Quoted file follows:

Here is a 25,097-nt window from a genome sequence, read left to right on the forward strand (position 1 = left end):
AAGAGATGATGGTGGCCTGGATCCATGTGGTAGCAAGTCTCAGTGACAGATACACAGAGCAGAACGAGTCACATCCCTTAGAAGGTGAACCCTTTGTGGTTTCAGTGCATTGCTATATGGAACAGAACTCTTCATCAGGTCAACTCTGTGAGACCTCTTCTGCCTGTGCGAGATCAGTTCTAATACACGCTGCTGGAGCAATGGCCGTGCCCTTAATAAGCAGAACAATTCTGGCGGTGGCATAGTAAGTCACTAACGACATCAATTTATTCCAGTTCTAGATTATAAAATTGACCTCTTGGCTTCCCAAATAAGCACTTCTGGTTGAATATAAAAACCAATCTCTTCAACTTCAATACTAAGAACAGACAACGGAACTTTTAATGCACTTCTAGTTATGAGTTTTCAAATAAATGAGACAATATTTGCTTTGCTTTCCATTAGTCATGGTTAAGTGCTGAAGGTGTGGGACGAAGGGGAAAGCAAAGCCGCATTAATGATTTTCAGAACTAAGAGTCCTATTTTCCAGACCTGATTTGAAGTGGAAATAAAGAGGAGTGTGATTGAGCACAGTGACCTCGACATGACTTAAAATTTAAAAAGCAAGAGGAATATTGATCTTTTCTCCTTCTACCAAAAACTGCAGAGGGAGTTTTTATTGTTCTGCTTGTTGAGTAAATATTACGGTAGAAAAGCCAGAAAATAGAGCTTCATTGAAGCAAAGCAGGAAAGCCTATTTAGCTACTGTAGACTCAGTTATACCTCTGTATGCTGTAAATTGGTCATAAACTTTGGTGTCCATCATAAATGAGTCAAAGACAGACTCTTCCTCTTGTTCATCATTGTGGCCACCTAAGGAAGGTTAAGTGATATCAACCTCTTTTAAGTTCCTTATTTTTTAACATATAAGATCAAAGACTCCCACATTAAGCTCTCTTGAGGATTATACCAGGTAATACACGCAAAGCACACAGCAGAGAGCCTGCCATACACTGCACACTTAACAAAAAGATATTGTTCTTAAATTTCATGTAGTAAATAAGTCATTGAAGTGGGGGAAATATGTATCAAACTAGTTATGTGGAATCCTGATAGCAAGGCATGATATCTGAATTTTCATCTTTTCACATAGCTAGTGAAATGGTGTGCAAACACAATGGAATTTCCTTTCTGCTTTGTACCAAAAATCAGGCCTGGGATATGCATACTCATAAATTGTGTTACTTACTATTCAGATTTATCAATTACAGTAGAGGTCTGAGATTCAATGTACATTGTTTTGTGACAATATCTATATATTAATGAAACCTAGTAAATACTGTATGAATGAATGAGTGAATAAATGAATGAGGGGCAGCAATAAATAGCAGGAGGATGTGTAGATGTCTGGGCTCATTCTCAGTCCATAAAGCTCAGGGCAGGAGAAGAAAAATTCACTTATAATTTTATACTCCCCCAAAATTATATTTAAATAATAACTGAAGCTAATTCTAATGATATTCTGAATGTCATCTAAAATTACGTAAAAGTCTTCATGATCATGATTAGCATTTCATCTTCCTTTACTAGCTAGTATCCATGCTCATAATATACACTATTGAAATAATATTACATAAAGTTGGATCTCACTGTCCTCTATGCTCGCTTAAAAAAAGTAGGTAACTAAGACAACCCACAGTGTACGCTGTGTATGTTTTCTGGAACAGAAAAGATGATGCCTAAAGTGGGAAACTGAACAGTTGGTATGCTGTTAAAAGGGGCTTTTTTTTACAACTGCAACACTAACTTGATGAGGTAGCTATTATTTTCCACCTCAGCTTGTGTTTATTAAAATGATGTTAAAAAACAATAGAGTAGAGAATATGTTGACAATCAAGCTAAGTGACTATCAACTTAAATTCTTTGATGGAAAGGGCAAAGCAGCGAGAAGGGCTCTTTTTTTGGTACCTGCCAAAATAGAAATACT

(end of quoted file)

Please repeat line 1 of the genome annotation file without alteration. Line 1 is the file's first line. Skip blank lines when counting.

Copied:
Here is a 25,097-nt window from a genome sequence, read left to right on the forward strand (position 1 = left end):